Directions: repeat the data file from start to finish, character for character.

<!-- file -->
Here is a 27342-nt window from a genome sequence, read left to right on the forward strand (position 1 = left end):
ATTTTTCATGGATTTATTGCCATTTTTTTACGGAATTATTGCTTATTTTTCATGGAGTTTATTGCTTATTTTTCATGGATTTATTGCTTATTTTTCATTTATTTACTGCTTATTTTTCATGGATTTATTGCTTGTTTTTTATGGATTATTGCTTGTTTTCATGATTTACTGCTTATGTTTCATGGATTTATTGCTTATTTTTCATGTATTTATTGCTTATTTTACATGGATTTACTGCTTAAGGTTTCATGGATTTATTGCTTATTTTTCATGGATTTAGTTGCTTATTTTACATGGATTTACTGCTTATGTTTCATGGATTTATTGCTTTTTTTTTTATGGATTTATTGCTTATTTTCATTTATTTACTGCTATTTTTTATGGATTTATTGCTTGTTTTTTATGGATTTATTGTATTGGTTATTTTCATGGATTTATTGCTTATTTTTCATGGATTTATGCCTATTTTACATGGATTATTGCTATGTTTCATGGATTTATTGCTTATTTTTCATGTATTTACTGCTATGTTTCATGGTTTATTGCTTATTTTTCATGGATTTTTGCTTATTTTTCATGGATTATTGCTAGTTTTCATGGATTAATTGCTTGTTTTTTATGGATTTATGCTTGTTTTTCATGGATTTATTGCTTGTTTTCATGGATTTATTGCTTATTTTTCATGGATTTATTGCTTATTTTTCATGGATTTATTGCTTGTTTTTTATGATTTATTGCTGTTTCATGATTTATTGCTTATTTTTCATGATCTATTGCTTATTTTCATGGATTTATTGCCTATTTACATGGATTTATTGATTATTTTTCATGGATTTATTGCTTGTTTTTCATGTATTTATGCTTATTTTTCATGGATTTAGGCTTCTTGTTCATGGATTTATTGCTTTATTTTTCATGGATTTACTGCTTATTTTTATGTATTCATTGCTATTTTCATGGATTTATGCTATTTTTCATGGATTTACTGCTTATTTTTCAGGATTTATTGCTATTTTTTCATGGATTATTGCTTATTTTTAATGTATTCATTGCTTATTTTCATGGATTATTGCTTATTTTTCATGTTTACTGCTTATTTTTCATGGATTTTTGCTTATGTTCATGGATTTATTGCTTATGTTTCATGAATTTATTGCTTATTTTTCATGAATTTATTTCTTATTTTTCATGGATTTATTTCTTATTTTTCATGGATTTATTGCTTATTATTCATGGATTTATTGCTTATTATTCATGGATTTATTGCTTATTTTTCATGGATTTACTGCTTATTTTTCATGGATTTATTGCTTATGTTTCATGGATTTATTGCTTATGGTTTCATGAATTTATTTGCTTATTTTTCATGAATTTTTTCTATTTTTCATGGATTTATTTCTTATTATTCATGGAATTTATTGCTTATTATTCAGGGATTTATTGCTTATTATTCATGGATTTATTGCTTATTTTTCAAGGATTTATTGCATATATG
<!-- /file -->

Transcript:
Here is a 27342-nt window from a genome sequence, read left to right on the forward strand (position 1 = left end):
ATTTTTCATGGATTTATTGCCATTTTTTTACGGAATTATTGCTTATTTTTCATGGAGTTTATTGCTTATTTTTCATGGATTTATTGCTTATTTTTCATTTATTTACTGCTTATTTTTCATGGATTTATTGCTTGTTTTTTATGGATTATTGCTTGTTTTCATGATTTACTGCTTATGTTTCATGGATTTATTGCTTATTTTTCATGTATTTATTGCTTATTTTACATGGATTTACTGCTTAAGGTTTCATGGATTTATTGCTTATTTTTCATGGATTTAGTTGCTTATTTTACATGGATTTACTGCTTATGTTTCATGGATTTATTGCTTTTTTTTTTATGGATTTATTGCTTATTTTCATTTATTTACTGCTATTTTTTATGGATTTATTGCTTGTTTTTTATGGATTTATTGTATTGGTTATTTTCATGGATTTATTGCTTATTTTTCATGGATTTATGCCTATTTTACATGGATTATTGCTATGTTTCATGGATTTATTGCTTATTTTTCATGTATTTACTGCTATGTTTCATGGTTTATTGCTTATTTTTCATGGATTTTTGCTTATTTTTCATGGATTATTGCTAGTTTTCATGGATTAATTGCTTGTTTTTTATGGATTTATGCTTGTTTTTCATGGATTTATTGCTTGTTTTCATGGATTTATTGCTTATTTTTCATGGATTTATTGCTTATTTTTCATGGATTTATTGCTTGTTTTTTATGATTTATTGCTGTTTCATGATTTATTGCTTATTTTTCATGATCTATTGCTTATTTTCATGGATTTATTGCCTATTTACATGGATTTATTGATTATTTTTCATGGATTTATTGCTTGTTTTTCATGTATTTATGCTTATTTTTCATGGATTTAGGCTTCTTGTTCATGGATTTATTGCTTTATTTTTCATGGATTTACTGCTTATTTTTATGTATTCATTGCTATTTTCATGGATTTATGCTATTTTTCATGGATTTACTGCTTATTTTTCAGGATTTATTGCTATTTTTTCATGGATTATTGCTTATTTTTAATGTATTCATTGCTTATTTTCATGGATTATTGCTTATTTTTCATGTTTACTGCTTATTTTTCATGGATTTTTGCTTATGTTCATGGATTTATTGCTTATGTTTCATGAATTTATTGCTTATTTTTCATGAATTTATTTCTTATTTTTCATGGATTTATTTCTTATTTTTCATGGATTTATTGCTTATTATTCATGGATTTATTGCTTATTATTCATGGATTTATTGCTTATTTTTCATGGATTTACTGCTTATTTTTCATGGATTTATTGCTTATGTTTCATGGATTTATTGCTTATGGTTTCATGAATTTATTTGCTTATTTTTCATGAATTTTTTCTATTTTTCATGGATTTATTTCTTATTATTCATGGAATTTATTGCTTATTATTCAGGGATTTATTGCTTATTATTCATGGATTTATTGCTTATTTTTCAAGGATTTATTGCATATATG